Most cases of endophthalmitis are caused by gram-positive bacteria, such as Staphylococcus epidermidis or S. aureus. Endophthalmitis caused by gram-negative organisms tends to be more virulent and has a worse prognosis. Fungal and protozoan causes of endophthalmitis are rare. Most cases occur after intraocular surgery (exogenous) or penetrating ocular trauma. Less commonly, infection reaches the eye via the bloodstream after systemic surgery or dental procedures or when IV lines or IV drugs are used (endogenous). (See also Overview of Uveitis Overview of Uveitis Uveitis is defined as inflammation of the uveal tract—the iris, ciliary body, and choroid. However, the retina and fluid within the anterior chamber and vitreous are often involved as well.... read more .)
Endophthalmitis is a medical emergency because vision prognosis is directly related to the time from onset to treatment. Rarely, untreated intraocular infections extend beyond the confines of the eye to involve the orbit and CNS.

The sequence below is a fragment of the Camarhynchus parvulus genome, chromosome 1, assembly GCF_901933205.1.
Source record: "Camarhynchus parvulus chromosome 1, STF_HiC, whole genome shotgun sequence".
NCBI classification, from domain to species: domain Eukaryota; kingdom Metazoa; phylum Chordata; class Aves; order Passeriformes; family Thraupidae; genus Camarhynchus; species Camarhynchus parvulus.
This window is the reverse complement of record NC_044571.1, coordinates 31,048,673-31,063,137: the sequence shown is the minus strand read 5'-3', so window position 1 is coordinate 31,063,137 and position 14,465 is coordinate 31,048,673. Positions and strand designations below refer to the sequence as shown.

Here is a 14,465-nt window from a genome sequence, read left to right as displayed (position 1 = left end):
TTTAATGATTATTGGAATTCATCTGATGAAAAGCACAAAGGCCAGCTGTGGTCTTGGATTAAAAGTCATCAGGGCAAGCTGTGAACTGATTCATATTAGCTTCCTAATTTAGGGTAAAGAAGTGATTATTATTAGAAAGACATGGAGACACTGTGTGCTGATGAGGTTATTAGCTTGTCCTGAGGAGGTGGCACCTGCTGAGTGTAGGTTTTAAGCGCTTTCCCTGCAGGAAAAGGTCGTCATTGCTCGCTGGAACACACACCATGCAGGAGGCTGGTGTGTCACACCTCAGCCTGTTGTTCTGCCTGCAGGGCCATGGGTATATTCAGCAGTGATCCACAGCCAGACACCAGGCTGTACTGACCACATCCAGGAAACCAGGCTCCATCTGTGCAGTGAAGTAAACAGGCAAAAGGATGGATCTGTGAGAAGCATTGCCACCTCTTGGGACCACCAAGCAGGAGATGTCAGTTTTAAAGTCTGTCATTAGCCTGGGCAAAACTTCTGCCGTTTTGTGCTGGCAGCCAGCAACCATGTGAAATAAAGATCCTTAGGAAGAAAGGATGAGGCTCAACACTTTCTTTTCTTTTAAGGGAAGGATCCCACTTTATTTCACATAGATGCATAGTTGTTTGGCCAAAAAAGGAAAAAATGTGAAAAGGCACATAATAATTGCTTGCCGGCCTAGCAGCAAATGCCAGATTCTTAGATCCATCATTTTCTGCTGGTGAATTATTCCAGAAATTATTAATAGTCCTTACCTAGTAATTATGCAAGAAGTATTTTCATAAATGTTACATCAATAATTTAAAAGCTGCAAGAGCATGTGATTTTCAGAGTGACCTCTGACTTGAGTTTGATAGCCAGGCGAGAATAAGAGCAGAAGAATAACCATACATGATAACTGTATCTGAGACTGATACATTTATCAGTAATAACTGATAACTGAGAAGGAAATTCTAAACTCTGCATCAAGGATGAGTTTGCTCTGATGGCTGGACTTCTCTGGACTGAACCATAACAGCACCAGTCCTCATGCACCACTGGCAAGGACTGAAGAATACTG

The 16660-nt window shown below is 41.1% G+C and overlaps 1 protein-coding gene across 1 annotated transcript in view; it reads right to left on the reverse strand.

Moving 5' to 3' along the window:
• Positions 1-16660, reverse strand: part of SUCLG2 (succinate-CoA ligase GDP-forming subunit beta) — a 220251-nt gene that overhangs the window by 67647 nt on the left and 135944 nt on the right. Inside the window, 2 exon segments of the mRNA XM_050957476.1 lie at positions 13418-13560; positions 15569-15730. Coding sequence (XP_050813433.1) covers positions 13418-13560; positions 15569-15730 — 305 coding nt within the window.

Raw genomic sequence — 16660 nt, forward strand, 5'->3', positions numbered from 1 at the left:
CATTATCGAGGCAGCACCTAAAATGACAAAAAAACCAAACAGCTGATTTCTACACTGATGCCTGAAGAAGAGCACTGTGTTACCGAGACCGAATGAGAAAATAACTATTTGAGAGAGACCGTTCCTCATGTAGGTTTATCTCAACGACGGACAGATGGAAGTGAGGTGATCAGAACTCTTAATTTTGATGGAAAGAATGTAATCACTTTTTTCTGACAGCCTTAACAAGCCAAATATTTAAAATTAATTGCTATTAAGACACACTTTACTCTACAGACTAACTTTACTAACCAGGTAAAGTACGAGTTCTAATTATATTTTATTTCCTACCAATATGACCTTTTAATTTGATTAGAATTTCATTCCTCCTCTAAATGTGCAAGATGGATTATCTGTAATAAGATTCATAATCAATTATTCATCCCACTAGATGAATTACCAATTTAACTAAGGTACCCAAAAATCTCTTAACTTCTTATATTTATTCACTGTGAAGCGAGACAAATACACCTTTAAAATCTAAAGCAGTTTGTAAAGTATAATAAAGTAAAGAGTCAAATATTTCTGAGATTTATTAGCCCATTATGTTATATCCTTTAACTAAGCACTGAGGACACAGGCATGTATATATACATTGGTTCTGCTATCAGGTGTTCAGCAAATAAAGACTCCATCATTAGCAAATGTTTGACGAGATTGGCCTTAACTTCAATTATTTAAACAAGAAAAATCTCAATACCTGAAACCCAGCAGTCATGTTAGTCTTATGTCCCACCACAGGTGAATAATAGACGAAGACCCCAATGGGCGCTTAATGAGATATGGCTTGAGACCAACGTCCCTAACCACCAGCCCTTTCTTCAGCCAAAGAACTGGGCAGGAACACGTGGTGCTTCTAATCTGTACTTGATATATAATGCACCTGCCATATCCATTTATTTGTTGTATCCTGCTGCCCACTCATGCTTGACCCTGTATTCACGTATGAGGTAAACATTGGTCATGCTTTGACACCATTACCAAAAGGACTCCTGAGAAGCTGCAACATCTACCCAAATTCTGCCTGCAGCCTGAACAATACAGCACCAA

Exogenous endophthalmitis typically causes severe ocular ache and decreased vision. Signs include
Diagnosis requires a high index of suspicion in at-risk patients, especially those with recent eye surgery or trauma. Gram stain and culture of aspirates from the anterior chamber and vitreous are standard. Patients with suspected endogenous endophthalmitis should also have blood and urine cultures.
Initial treatment includes broad-spectrum intravitreal antibiotics, most commonly vancomycin and ceftazidime. Patients with endogenous endophthalmitis should receive both intravitreal and IV antimicrobials. Therapy is modified based on culture and sensitivity results.
Vision prognosis is often poor, even with early and appropriate treatment. Patients whose vision at presentation is count-fingers or worse should be considered for vitrectomy and use of intraocular corticosteroids. Corticosteroids are, however, contraindicated in fungal endophthalmitis.